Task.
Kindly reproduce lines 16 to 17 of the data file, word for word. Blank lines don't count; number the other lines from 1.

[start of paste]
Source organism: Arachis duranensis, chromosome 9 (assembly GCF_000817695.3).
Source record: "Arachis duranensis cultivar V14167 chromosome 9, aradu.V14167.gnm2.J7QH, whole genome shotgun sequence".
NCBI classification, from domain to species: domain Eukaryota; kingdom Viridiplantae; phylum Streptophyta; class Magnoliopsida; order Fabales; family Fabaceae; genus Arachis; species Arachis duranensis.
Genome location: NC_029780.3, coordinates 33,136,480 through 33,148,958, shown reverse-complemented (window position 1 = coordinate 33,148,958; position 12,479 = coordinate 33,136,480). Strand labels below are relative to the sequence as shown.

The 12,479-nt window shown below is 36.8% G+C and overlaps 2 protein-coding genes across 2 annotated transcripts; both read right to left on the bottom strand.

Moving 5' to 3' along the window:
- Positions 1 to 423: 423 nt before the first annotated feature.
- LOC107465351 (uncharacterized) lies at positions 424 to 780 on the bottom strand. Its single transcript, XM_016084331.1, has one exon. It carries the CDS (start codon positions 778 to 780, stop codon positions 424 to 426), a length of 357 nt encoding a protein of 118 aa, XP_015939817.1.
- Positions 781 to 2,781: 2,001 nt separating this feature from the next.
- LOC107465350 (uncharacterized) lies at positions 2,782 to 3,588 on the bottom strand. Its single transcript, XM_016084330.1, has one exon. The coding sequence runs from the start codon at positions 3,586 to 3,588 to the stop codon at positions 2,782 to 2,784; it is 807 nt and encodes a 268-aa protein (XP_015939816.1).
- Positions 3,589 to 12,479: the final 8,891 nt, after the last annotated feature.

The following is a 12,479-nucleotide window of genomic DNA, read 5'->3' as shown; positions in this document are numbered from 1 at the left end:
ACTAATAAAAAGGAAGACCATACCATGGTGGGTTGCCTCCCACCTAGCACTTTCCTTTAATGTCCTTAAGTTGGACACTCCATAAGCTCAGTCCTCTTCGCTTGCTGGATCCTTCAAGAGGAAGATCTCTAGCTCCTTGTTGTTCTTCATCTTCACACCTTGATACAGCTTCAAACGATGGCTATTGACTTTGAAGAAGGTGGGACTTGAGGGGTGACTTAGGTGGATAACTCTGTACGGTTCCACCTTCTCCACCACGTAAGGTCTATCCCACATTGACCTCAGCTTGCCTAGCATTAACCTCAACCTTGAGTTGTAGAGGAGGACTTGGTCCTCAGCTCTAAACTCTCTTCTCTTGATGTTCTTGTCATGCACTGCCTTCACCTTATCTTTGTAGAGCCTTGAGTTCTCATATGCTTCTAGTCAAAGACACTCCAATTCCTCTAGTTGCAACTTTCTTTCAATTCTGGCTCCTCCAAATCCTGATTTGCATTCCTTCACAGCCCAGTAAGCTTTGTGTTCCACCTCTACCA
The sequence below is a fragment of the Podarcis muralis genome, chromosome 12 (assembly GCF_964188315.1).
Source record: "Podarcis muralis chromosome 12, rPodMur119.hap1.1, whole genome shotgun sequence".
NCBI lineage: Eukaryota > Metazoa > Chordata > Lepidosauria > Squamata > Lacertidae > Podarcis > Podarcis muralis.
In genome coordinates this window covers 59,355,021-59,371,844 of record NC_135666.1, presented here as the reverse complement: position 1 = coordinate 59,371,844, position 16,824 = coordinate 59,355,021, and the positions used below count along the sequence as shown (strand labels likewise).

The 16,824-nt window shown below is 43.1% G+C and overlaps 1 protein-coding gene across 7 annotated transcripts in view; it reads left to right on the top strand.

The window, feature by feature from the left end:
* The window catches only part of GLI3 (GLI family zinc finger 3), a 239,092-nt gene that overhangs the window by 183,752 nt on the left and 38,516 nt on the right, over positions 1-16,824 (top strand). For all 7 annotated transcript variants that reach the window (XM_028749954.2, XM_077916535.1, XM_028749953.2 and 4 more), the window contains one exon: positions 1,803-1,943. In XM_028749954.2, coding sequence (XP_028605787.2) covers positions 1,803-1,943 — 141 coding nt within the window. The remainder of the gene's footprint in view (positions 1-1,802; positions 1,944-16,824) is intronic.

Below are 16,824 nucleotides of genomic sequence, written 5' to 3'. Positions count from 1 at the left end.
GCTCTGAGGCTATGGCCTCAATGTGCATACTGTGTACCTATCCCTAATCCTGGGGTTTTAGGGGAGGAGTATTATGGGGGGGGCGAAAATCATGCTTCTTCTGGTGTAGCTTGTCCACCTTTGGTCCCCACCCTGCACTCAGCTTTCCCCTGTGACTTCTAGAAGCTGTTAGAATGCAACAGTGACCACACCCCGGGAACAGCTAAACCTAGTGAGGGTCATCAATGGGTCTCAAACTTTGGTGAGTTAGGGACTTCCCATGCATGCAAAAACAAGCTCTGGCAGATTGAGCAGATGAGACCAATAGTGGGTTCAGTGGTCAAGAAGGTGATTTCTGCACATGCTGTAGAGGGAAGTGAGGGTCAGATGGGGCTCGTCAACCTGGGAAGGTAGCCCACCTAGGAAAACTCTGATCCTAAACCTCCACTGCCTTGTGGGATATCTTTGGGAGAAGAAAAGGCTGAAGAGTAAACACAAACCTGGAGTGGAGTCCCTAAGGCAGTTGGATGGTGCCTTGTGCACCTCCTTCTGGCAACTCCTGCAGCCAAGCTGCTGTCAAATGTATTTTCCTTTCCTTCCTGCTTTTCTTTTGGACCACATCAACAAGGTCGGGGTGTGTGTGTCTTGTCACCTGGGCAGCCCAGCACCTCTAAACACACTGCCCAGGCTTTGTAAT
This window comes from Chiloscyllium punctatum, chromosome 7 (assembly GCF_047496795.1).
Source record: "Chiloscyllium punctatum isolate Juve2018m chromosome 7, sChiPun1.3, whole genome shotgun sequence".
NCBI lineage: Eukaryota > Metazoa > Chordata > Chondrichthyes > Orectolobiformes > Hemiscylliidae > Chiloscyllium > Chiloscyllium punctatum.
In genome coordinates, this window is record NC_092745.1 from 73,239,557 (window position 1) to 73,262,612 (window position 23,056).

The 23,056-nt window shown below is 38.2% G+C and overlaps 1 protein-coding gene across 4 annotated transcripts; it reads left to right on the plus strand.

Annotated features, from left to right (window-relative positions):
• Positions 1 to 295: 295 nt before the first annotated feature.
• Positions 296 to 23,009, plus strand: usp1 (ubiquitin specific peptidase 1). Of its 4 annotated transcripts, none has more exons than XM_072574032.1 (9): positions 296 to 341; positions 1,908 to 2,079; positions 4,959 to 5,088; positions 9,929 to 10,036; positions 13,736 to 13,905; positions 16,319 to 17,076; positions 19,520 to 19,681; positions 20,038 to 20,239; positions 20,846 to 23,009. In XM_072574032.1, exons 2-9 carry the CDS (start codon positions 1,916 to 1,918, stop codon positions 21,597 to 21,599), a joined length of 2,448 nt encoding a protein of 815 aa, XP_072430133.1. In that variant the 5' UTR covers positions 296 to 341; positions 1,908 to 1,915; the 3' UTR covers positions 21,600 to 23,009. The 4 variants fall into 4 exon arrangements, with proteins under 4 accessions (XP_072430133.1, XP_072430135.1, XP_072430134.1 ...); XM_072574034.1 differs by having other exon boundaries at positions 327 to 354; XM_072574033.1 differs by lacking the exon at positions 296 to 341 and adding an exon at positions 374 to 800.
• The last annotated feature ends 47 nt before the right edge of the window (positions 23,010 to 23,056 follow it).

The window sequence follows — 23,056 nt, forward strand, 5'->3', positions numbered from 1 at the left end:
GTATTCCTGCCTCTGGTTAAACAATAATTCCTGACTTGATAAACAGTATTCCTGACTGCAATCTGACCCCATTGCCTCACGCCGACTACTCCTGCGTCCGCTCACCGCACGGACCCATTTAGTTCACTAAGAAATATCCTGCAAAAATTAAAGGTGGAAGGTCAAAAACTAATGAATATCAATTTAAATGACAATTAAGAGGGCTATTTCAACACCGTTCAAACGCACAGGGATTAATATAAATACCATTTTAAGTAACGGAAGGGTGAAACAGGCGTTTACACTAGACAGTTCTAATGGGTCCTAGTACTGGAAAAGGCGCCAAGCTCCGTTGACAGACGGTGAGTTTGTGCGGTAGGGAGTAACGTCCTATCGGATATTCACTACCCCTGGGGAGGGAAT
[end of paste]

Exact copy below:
NCBI lineage: Eukaryota > Metazoa > Chordata > Lepidosauria > Squamata > Lacertidae > Podarcis > Podarcis muralis.
In genome coordinates this window covers 59,355,021-59,371,844 of record NC_135666.1, presented here as the reverse complement: position 1 = coordinate 59,371,844, position 16,824 = coordinate 59,355,021, and the positions used below count along the sequence as shown (strand labels likewise).